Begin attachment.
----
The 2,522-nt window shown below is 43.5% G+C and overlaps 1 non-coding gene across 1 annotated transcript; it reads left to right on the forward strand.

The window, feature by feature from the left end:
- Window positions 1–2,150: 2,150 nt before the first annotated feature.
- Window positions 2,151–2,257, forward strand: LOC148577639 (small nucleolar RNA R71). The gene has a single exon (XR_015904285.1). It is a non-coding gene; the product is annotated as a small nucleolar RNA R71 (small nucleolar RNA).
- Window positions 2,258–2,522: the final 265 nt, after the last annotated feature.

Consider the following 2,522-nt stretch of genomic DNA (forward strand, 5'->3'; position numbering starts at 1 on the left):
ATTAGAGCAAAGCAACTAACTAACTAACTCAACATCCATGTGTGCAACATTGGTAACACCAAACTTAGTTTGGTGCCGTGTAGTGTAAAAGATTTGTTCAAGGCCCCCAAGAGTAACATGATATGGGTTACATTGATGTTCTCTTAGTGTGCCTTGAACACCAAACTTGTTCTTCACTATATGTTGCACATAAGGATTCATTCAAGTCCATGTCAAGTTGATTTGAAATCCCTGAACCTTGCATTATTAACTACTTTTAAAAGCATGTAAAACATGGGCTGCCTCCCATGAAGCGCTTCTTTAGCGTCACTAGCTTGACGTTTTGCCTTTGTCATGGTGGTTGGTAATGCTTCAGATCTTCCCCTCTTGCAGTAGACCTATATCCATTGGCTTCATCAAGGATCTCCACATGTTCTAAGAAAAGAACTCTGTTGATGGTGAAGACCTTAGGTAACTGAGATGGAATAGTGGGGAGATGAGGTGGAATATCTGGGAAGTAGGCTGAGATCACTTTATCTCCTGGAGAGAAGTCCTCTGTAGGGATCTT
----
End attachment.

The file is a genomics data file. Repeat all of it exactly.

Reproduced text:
The 2,522-nt window shown below is 43.5% G+C and overlaps 1 non-coding gene across 1 annotated transcript; it reads left to right on the forward strand.

The window, feature by feature from the left end:
- Window positions 1–2,150: 2,150 nt before the first annotated feature.
- Window positions 2,151–2,257, forward strand: LOC148577639 (small nucleolar RNA R71). The gene has a single exon (XR_015904285.1). It is a non-coding gene; the product is annotated as a small nucleolar RNA R71 (small nucleolar RNA).
- Window positions 2,258–2,522: the final 265 nt, after the last annotated feature.

Consider the following 2,522-nt stretch of genomic DNA (forward strand, 5'->3'; position numbering starts at 1 on the left):
ATTAGAGCAAAGCAACTAACTAACTAACTCAACATCCATGTGTGCAACATTGGTAACACCAAACTTAGTTTGGTGCCGTGTAGTGTAAAAGATTTGTTCAAGGCCCCCAAGAGTAACATGATATGGGTTACATTGATGTTCTCTTAGTGTGCCTTGAACACCAAACTTGTTCTTCACTATATGTTGCACATAAGGATTCATTCAAGTCCATGTCAAGTTGATTTGAAATCCCTGAACCTTGCATTATTAACTACTTTTAAAAGCATGTAAAACATGGGCTGCCTCCCATGAAGCGCTTCTTTAGCGTCACTAGCTTGACGTTTTGCCTTTGTCATGGTGGTTGGTAATGCTTCAGATCTTCCCCTCTTGCAGTAGACCTATATCCATTGGCTTCATCAAGGATCTCCACATGTTCTAAGAAAAGAACTCTGTTGATGGTGAAGACCTTAGGTAACTGAGATGGAATAGTGGGGAGATGAGGTGGAATATCTGGGAAGTAGGCTGAGATCACTTTATCTCCTGGAGAGAAGTCCTCTGTAGGGATCTT